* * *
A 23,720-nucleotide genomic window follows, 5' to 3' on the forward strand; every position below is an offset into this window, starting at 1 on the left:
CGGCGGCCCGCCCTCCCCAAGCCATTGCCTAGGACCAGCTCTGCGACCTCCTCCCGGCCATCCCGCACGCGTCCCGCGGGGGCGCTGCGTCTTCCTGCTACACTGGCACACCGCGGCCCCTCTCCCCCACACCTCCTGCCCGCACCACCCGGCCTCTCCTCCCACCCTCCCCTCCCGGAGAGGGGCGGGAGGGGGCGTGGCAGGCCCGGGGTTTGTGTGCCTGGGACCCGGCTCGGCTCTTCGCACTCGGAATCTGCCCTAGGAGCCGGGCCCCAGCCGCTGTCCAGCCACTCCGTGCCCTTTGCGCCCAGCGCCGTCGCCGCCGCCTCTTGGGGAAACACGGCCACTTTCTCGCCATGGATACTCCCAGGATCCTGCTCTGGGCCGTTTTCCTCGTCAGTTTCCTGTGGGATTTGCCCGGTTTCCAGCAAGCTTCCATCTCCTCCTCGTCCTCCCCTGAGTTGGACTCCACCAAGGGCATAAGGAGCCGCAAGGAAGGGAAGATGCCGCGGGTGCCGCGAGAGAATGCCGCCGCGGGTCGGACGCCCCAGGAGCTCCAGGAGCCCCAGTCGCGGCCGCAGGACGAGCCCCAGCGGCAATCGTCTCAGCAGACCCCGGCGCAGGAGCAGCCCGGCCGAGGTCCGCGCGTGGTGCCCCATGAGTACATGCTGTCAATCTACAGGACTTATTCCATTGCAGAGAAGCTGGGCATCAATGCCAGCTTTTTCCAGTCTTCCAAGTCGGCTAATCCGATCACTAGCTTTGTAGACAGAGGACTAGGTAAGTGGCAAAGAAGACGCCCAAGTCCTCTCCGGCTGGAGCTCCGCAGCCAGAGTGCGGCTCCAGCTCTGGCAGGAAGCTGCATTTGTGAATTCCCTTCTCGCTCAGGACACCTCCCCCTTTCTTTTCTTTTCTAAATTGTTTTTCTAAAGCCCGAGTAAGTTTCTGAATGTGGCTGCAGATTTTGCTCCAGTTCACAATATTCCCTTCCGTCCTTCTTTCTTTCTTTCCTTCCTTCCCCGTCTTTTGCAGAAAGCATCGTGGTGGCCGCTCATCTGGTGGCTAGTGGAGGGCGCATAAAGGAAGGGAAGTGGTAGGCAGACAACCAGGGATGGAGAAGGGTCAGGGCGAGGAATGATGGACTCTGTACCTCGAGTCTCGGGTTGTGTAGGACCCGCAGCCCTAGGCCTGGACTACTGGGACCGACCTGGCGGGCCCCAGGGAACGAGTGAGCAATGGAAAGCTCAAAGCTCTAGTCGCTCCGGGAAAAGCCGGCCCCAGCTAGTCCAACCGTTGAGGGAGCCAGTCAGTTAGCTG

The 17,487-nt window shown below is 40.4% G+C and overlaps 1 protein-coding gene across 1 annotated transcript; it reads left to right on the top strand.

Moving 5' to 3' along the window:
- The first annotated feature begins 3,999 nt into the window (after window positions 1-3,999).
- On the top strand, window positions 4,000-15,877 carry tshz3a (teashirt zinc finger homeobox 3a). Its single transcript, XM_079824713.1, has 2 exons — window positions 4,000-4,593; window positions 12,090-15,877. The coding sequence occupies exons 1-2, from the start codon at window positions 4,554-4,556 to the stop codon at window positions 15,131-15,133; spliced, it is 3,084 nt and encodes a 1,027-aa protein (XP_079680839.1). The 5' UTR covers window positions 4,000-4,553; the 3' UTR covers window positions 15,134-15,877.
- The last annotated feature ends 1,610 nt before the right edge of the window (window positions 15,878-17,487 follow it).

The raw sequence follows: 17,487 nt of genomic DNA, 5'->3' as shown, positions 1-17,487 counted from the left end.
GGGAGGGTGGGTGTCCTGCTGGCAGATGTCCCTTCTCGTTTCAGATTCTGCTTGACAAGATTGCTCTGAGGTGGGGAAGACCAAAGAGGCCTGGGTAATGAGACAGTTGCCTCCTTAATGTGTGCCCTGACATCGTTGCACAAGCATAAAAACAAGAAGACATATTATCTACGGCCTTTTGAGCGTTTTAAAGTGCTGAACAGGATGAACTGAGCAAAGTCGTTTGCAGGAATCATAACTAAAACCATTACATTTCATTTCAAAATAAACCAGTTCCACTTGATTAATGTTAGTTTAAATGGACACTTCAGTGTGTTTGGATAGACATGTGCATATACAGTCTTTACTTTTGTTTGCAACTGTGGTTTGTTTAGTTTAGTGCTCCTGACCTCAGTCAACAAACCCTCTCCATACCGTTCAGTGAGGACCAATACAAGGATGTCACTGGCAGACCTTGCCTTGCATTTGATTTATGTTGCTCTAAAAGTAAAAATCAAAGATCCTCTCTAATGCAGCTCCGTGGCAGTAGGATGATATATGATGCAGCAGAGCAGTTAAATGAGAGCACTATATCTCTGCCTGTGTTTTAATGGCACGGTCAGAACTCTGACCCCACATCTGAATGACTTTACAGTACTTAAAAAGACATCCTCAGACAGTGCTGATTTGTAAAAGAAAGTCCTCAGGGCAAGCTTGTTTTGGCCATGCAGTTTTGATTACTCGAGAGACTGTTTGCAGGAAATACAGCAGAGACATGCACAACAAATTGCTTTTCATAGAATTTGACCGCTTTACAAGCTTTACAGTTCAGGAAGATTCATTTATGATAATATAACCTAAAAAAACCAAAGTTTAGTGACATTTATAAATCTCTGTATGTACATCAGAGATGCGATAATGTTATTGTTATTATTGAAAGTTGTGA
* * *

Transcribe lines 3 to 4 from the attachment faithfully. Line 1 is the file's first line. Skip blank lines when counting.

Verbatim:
The 17,487-nt window shown below is 40.4% G+C and overlaps 1 protein-coding gene across 1 annotated transcript; it reads left to right on the top strand.

Moving 5' to 3' along the window: